Joe lived in a cabin

outside of Mount Vernon, Washington,

a place his uncle built for hunting.

I visited him there once or twice,

on my way somewhere else.

There was no water, no electricity,

just a woodstove and black windows,

and his things: a suit of armor

into which  he had pounded hundreds of nails,

a jar with a cat skull and cat bones

that he had labeled with a strip of tape

like the old-world naturalists—


He had a few books on chemistry,

medieval history, alchemy,

a biography of Alistair Crowley.

And he had a little wooden statue

of the weeping Buddha.


It was such a forlorn place to live,

dark, in the woods, off the road on a dirt drive—

he said, “I don’t fit with people.”

And it’s true, he never did.

Even as a kid he was wild,

eyes on fire with something—

up in his attic room one time,

he and his brother, Jerry, and I

were hanging out doing nothing

on a rainy Sunday, parents away

downstairs somewhere, and Joe ran out

and came back with his father’s shotgun,

loaded, and pointed it at Jerry’s head,

pulled back the hammer—

Jerry just sat there, smiling, a kid

maybe four years old, unknowing,

and then Joe pulled the trigger—

click, and nothing happened.

It was a miracle, really.

We were in slow motion, then,

blue gun barrel, warped windows,

then came back up to speed—

Jerry was crying, and the parents appeared,

my mother grabbed me by the arm

and swept me away.


I ran into Joe years later.

He’d just gotten out of the Navy.

He’d had a good run, he said:

a small ship, hosting dignitaries, parties,

and all the drugs he took, he said,

should have killed him, he should be dead.

But the angels came down and said,

enough…you’ve done enough,

and we can’t protect you from here—

“The rest,” he said, “I can’t tell you.

I don’t want to scare you.”

He drifted back to the northwest,

took some classes at the college,

and began living alone in his cabin there

under the big trees

with his armor and his cat and his Buddha.


The last time I saw him, he said,

“Hey, man, can you help me?

I sort of banged up my truck.

It’s just down the road, there

could you could give me a lift

so I can get my tool box

and tie a rope around it

so kids won’t mess around with it?”

I drove him down the road,

and we came to his truck at a curve,

and what I saw—

the front end was smashed in,

the steering wheel was punched back

through the driver’s seat,

the battery in the passenger seat,

broken glass, buckled doors—

I looked at him and said,

“How did you survive this?”

There wasn’t a scratch on him.

“I don’t know,” he said.  “Just lucky, I guess.”

We got his tool box,

tied a rope around the truck,

and I took him back to his cabin,

dropped him off, and drove away.

I avoided him after that

because I could see he was lucky, sure,

but guys with luck like that come out clean,

and leave wreckage as they go,

and it’s not their fault,

they’re just always in the eye of a storm,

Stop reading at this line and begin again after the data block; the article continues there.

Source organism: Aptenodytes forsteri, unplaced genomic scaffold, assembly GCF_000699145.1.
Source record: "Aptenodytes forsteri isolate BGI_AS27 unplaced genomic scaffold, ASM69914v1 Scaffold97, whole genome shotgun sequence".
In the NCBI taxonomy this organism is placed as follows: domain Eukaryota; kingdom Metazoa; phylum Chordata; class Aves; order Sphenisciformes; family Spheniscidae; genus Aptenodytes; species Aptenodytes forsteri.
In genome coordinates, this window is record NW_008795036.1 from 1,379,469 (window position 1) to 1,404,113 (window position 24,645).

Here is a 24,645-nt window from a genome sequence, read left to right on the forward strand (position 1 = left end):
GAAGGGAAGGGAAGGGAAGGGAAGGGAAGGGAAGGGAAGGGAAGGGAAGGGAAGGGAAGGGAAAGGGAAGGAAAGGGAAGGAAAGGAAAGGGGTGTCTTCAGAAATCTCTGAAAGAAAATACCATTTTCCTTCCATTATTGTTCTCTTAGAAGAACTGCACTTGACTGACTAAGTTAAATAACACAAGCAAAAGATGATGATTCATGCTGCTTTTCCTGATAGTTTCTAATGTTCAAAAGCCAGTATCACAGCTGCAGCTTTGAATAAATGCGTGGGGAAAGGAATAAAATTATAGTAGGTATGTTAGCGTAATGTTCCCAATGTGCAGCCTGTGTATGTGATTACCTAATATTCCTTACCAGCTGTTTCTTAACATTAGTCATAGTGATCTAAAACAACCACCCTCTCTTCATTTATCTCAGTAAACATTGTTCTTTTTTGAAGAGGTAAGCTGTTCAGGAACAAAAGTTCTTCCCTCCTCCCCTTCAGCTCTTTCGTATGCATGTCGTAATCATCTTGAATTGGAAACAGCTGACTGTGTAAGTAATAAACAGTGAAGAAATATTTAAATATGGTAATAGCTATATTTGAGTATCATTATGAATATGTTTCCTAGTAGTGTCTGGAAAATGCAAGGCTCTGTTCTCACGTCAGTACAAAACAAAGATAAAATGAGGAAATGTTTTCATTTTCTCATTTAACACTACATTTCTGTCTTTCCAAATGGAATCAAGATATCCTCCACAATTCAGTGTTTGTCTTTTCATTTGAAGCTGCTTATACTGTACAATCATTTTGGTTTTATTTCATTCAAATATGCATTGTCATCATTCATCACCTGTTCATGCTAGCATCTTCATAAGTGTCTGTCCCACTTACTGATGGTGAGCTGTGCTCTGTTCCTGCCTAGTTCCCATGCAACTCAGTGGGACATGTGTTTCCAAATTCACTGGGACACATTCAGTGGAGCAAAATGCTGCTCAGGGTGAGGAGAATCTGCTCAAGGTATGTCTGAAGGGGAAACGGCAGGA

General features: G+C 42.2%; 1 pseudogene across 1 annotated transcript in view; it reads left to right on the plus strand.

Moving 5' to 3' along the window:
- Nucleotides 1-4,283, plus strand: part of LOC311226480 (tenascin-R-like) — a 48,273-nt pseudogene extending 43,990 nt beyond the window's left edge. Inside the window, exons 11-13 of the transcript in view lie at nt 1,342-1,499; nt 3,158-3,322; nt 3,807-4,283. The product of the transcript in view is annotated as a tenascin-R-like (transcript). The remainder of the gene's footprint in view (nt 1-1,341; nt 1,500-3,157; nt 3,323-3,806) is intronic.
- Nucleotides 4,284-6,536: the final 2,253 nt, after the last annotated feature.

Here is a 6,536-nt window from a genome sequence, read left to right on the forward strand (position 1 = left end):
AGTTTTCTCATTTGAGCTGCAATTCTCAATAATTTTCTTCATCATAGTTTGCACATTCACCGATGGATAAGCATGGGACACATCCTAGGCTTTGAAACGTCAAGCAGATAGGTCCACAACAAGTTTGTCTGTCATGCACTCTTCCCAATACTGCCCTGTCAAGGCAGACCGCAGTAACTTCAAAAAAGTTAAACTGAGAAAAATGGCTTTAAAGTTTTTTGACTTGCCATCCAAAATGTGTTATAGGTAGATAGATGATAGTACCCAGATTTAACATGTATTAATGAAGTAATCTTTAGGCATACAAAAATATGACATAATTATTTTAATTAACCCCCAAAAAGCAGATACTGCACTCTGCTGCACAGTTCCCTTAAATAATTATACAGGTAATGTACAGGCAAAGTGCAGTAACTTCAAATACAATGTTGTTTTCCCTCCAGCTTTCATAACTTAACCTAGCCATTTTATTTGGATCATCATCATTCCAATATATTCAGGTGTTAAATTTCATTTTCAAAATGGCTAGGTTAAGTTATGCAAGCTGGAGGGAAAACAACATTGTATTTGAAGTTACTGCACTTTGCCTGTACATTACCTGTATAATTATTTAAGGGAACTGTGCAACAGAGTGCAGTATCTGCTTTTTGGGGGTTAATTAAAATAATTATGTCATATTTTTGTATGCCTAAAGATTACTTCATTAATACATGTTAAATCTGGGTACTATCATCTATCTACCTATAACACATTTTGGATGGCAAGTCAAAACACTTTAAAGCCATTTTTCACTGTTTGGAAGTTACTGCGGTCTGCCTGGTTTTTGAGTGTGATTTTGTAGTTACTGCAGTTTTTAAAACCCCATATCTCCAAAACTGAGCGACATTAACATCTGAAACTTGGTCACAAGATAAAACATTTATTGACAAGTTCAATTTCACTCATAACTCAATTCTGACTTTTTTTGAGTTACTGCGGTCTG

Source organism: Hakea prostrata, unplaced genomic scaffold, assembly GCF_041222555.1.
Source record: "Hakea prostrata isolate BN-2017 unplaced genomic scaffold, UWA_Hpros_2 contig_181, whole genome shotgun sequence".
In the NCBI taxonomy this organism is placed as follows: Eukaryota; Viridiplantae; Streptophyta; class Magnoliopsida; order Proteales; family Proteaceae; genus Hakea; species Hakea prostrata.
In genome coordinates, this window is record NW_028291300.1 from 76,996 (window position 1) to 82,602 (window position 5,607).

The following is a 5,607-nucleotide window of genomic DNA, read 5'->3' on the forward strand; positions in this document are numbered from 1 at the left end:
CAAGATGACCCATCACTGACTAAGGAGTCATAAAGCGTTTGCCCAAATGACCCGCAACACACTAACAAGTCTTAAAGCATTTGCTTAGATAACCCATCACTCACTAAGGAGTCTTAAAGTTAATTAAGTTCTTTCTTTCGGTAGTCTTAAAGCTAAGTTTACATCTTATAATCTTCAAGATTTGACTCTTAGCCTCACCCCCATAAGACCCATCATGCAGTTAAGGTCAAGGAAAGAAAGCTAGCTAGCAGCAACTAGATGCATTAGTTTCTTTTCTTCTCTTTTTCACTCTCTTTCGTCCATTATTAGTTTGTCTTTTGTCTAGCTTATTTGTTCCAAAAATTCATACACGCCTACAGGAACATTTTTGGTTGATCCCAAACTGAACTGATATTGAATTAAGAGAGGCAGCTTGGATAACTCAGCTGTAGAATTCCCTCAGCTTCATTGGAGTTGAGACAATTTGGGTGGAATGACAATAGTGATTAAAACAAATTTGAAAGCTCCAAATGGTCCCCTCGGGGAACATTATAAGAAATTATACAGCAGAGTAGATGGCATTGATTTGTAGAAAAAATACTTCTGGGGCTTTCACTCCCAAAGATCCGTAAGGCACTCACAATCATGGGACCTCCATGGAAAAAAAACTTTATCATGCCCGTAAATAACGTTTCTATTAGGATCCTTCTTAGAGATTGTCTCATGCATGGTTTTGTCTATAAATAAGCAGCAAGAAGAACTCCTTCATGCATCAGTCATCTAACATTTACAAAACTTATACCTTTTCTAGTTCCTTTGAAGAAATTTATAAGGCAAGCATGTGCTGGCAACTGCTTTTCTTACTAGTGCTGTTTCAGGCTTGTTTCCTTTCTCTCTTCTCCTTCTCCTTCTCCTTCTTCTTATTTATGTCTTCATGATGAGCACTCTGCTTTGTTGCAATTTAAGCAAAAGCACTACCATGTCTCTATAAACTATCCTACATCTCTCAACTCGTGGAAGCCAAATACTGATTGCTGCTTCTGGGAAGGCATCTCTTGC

so you have to beware—the force of nature.



The Hearers

they hear it constantly

a low rumbling

like a truck going by

and it drives them mad

no answer to what it is

industry     electromagnetic pulse

plates of the earth grinding away

and she hears it too

I hear it

can’t you hear it?

it won’t stop

it’s like a nightmare

and we can’t wake up

she says it’s making her crazy

can’t wake up

can’t wake up

I say

look at your hands



Thoughts of a Hanged Man


I’ll never be cold again

I’ll never feel hate again

I’ll never be hungry again

I’ll never feel fear again

I’ll never know pain again

I’ll never have nightmares again

I’ll never experience shame again

I’ll never regret again

I’ll never choose badly again

I’ll never wait in line again

I’ll never



The Grave


Raymond Carver has a beautiful grave

with a big granite stone with his words on it.

That’s pretty solid, man—

your words etched in stone.

And he’s got a granite bench you can sit on

and look at his grave and his words

or out over the graveyard at the sea.

Actually it’s the Straight of Juan de Fuca,

which I think of as his

because he wrote about it in his poetry.

I picked out where I’d like to be buried—

Lake View Cemetary

between Denise Levertov and Bruce Lee.

That’s how you’d find me—

someone would say, yeah, he’s right over there

between the poet and the philosopher.

And someone might ask, so what was he?

There probably won’t be a bench.

You’ll just have to stand there

or sit on the ground.  Come on, get real close.

Maybe there will be words on the stone.

I don’t know, and maybe when you look up

you’ll see something you’d say is mine

because I wrote about it and claimed it with words.

Maybe not.  It’s not really up to me to decide.


by Douglas Cole


Douglas Cole has had work in The Chicago Quarterly Review, Red Rock Review, and Midwest Quarterly. More work is available online in The Adirondack Review, Salt River Review, and Avatar Review, as well as recorded stories in Bound Off and The Baltimore Review. He has published two collections of poetry, “Western Dream,” through Finishing Line Press, “Interstate,” through Night Ballet Press, as well as a novella, “Ghost,” through Blue Cubicle Press. He received the Leslie Hunt Memorial Prize in Poetry; the Best of Poetry Award from Clapboard House; and First Prize in the “Picture Worth 500 Words” from Tattoo Highway. He was recently the featured poet in Poetry Quarterly. He is currently faculty at Seattle Central College.


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